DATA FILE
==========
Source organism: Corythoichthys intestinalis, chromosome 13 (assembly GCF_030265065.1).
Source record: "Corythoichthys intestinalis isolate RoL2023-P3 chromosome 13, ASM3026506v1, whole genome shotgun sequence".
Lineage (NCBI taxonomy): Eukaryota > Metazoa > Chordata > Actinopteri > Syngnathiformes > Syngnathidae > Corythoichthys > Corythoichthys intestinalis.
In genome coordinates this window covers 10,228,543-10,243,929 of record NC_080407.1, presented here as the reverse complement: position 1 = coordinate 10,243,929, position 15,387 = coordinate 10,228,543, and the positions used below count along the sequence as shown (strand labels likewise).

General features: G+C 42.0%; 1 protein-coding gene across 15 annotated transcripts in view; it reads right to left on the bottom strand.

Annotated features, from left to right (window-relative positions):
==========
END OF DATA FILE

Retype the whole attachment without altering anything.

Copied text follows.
Source organism: Corythoichthys intestinalis, chromosome 13 (assembly GCF_030265065.1).
Source record: "Corythoichthys intestinalis isolate RoL2023-P3 chromosome 13, ASM3026506v1, whole genome shotgun sequence".
Lineage (NCBI taxonomy): Eukaryota > Metazoa > Chordata > Actinopteri > Syngnathiformes > Syngnathidae > Corythoichthys > Corythoichthys intestinalis.
In genome coordinates this window covers 10,228,543-10,243,929 of record NC_080407.1, presented here as the reverse complement: position 1 = coordinate 10,243,929, position 15,387 = coordinate 10,228,543, and the positions used below count along the sequence as shown (strand labels likewise).

General features: G+C 42.0%; 1 protein-coding gene across 15 annotated transcripts in view; it reads right to left on the bottom strand.

Annotated features, from left to right (window-relative positions):